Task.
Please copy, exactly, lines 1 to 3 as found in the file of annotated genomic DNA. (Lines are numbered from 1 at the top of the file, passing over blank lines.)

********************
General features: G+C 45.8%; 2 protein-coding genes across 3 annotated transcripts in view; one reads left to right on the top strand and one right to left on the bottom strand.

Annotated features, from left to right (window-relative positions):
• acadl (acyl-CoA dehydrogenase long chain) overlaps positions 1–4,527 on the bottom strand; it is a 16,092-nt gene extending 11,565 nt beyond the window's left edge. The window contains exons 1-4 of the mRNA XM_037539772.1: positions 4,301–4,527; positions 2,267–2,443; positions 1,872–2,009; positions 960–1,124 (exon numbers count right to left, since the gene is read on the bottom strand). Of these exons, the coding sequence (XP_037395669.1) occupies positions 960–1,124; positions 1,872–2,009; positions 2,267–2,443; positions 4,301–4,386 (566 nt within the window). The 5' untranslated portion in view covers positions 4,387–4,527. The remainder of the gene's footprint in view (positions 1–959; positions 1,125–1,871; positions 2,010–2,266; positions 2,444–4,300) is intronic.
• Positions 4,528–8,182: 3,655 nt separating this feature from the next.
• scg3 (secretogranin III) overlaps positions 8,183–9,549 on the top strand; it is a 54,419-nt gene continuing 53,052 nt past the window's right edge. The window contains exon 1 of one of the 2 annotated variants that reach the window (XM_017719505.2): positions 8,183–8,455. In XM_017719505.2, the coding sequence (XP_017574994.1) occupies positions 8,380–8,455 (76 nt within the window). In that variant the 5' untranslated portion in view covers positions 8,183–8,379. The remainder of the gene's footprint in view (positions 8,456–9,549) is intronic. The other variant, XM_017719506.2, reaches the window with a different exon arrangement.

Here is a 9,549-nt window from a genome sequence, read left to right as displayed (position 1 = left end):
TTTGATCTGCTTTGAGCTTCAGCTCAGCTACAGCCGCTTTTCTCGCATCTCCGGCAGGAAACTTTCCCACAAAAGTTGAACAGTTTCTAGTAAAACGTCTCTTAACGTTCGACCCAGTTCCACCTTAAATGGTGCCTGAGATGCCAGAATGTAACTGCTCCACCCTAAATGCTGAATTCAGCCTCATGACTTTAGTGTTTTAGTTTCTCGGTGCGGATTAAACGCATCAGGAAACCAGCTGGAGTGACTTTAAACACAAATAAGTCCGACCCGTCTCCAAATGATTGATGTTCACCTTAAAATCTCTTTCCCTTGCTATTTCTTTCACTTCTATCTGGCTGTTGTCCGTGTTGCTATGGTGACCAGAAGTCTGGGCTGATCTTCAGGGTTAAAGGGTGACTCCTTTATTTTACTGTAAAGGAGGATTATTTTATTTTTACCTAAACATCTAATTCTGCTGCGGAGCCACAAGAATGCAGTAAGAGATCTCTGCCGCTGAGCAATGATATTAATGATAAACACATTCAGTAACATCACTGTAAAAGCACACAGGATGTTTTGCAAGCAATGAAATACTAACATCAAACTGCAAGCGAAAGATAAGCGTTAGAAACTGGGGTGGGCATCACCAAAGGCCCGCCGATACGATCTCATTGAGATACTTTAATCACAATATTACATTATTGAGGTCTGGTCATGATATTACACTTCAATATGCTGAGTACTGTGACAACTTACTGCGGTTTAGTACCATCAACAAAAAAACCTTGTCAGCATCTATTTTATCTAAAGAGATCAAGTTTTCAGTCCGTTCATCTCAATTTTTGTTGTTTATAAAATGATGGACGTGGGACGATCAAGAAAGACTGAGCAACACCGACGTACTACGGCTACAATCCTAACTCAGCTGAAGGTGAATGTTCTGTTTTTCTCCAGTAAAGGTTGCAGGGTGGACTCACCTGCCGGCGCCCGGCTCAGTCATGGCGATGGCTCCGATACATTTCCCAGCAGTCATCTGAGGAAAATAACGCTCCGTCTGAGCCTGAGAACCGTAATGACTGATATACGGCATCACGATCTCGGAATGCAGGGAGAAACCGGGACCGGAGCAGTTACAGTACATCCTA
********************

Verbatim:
General features: G+C 45.8%; 2 protein-coding genes across 3 annotated transcripts in view; one reads left to right on the top strand and one right to left on the bottom strand.

Annotated features, from left to right (window-relative positions):
• acadl (acyl-CoA dehydrogenase long chain) overlaps positions 1–4,527 on the bottom strand; it is a 16,092-nt gene extending 11,565 nt beyond the window's left edge. The window contains exons 1-4 of the mRNA XM_037539772.1: positions 4,301–4,527; positions 2,267–2,443; positions 1,872–2,009; positions 960–1,124 (exon numbers count right to left, since the gene is read on the bottom strand). Of these exons, the coding sequence (XP_037395669.1) occupies positions 960–1,124; positions 1,872–2,009; positions 2,267–2,443; positions 4,301–4,386 (566 nt within the window). The 5' untranslated portion in view covers positions 4,387–4,527. The remainder of the gene's footprint in view (positions 1–959; positions 1,125–1,871; positions 2,010–2,266; positions 2,444–4,300) is intronic.